Being the least experienced Cup player of the four on court, Raja was always going to be swamped. The Indian was still holding his own during net exchanges, but for most of the match Bopanna remained a non-factor. The 37-year-old, who this year became a Grand Slam champion, was at 19, the highest ranked player on court. But he rarely pulled his weight. It’s not that Bopanna was doing much wrong, he just wasn’t doing much. Neither his leadership nor his ground-game inspired some much-needed energy into the team. He was solid on serve and gunned down aces (10 in total for the team), but never really took the game to the Canadians.
The Indians managed to convert only four of the 12 break point opportunities that cam their way in the match. The Canadians were only a tad better at six out of 14, but in the end that was enough to help them win.
The early break in the fourth set put the hosts firmly back on track and they played an almost flawless game thereon. The fact that Pospisil is in the singles top-100 puts him in a different league and it showed in his game: his served at around the 200kph mark, made some athletic gets and was quick and assured on the volley.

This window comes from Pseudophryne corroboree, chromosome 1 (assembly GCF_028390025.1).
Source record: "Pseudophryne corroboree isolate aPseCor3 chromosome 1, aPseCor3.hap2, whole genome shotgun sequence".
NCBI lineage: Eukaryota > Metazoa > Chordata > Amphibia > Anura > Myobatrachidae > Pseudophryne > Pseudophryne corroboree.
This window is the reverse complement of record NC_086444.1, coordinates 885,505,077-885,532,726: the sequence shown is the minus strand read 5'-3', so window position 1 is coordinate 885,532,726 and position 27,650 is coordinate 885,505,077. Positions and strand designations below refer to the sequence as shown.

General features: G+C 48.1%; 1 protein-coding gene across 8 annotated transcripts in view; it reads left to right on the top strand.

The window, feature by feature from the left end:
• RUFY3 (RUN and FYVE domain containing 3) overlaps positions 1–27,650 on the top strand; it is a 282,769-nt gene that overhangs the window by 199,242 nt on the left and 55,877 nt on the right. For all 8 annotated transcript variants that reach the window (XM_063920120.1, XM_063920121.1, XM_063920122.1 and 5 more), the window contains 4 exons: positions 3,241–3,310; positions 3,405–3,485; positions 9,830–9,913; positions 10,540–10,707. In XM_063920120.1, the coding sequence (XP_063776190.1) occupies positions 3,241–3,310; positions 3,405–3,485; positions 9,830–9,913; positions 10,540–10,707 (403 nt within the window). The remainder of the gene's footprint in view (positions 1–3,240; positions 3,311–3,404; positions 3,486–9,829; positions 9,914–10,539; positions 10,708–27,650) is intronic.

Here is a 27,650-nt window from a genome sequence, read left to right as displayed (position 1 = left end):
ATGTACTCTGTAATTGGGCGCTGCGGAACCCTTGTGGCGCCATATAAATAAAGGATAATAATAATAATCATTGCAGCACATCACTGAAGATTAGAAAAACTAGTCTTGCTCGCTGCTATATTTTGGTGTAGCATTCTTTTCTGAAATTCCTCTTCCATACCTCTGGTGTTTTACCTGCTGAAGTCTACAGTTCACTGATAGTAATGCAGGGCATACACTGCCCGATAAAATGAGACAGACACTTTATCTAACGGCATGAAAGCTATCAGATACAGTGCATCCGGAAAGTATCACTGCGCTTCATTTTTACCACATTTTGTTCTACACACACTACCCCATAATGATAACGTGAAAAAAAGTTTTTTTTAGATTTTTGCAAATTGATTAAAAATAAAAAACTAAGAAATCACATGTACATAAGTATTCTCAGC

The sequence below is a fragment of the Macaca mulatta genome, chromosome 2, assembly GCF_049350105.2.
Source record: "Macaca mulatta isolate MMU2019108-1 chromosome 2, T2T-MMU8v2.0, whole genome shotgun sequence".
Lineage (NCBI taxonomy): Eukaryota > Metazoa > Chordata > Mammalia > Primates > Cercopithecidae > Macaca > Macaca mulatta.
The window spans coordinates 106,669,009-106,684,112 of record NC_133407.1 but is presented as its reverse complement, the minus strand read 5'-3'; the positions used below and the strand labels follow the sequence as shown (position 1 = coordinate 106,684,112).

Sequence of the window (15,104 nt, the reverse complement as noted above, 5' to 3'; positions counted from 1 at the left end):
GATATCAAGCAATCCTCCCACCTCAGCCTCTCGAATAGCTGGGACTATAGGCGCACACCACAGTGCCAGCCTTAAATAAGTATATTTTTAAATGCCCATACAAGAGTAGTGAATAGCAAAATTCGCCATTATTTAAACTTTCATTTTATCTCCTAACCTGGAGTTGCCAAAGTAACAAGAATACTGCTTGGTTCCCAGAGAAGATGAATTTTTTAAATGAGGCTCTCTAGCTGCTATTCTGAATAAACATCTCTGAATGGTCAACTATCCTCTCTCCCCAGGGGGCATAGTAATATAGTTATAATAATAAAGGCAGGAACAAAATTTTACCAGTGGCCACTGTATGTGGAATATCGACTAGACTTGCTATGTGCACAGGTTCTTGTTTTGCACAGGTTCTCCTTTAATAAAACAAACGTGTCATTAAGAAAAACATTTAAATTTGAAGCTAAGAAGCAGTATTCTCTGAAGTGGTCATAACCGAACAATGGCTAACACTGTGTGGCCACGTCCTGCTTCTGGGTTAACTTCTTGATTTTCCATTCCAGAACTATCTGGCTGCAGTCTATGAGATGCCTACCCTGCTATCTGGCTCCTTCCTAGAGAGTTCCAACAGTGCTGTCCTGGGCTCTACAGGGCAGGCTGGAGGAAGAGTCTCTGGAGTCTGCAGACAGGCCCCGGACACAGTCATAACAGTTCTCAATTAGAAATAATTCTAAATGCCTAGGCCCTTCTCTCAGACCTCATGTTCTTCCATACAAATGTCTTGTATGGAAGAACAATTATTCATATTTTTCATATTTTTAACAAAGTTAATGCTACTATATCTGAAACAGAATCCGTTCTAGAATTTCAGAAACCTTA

Fittingly, it was the tall Canadian who set up match point with ace, ace, service winner. A nervous rally on match point came to an end when Bopanna looped the ball out of play.
That India lost the crucial doubles rubber is one thing, whether they put their best team forward, quite another.
Published Date: Sep 17, 2017 11:40 AM | Updated Date: Sep 17, 2017 11:40 AM